US Dept of Labor (DOL) published RCT results for DOL's Ready to Work (RTW) Partnership Grants, providing employment services to long-term unemployed or underemployed workers. Quick take: High-quality RCTs of 4 RTW projects find no discernible positive earnings effects over 3-4 years (continued below).


  • The RTW program, operating from 2015-2019, awarded grants to local agencies to provide un- or under-employed workers with customized services including staff guidance on career planning, occupational & work-based training, employment readiness courses, & job search assistance.

Study Design:

  • DOL chose 4 local RTW programs for the RCTs: (1) Maryland Tech Connection (MTC); (2) JVS programs (Skills to Work in Technology & Job Search Accelerator) in San Francisco; (3) Finger Lakes Hired (FLH) in Monroe County NY; and (4) Reboot Northwest (Reboot NW) in Portland OR & Vancouver WA. Each program had flexibility to develop/customize services to meet local needs.

  • The RCTs had samples of 1,029 workers (MTC), 993 (JVS programs), 610 (FLH), & 980 (Reboot NW), and were well-conducted based on careful review (e.g., baseline equivalence, negligible attrition).


  • Unfortunately, none of the RCTs found discernible positive earnings impacts over follow-up periods of 3-4 years, & one program - MTC - had a statistically significant adverse impact over the pre-specified primary follow-up period (quarters 5-10). The graphs above tell the story.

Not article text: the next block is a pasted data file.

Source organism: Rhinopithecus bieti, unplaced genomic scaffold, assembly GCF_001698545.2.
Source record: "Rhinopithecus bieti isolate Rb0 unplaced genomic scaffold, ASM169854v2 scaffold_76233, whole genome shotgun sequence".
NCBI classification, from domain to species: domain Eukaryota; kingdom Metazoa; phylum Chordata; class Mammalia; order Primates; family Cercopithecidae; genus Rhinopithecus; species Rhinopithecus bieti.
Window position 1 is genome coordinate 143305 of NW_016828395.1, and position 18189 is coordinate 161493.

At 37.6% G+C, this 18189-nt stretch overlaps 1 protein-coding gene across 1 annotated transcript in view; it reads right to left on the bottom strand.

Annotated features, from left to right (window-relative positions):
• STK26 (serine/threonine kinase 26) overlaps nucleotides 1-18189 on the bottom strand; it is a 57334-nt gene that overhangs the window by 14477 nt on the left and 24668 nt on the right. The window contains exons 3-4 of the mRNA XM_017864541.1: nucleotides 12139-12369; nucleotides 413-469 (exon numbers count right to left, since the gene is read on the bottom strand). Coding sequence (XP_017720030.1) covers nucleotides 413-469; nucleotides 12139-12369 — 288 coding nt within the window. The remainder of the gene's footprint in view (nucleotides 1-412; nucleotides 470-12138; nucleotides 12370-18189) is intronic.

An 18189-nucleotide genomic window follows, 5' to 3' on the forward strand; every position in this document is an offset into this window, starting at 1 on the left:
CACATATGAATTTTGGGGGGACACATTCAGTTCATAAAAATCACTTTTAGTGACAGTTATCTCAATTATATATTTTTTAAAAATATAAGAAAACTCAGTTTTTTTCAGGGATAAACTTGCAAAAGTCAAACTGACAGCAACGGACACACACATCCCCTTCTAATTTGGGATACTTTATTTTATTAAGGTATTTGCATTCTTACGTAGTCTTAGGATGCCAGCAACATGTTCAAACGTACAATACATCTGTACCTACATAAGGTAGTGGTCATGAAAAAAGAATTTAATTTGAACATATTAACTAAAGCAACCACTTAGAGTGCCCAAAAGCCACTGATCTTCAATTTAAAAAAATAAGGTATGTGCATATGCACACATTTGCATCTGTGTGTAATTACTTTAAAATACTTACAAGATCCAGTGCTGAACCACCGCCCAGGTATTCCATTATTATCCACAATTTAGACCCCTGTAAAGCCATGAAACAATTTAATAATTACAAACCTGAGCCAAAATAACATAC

• I believe the disappointing results reflect a flaw in how federal agencies often select programs for large RCTs: They underestimate the challenge of finding programs that are truly effective (many plausible-sounding ideas just don't work in practice).

  • If the goal is - as I think it should be - to build the body of proven-effective programs which, if scaled-up, could help tackle major social problems, the feds would do better to focus large RCTs on programs that don't just *sound* like good ideas (as with RTW) but are backed by highly promising prior evidence - e.g., from smaller RCTs or quasi-experiments. Doing so could achieve a much higher success rate, as discussed here.

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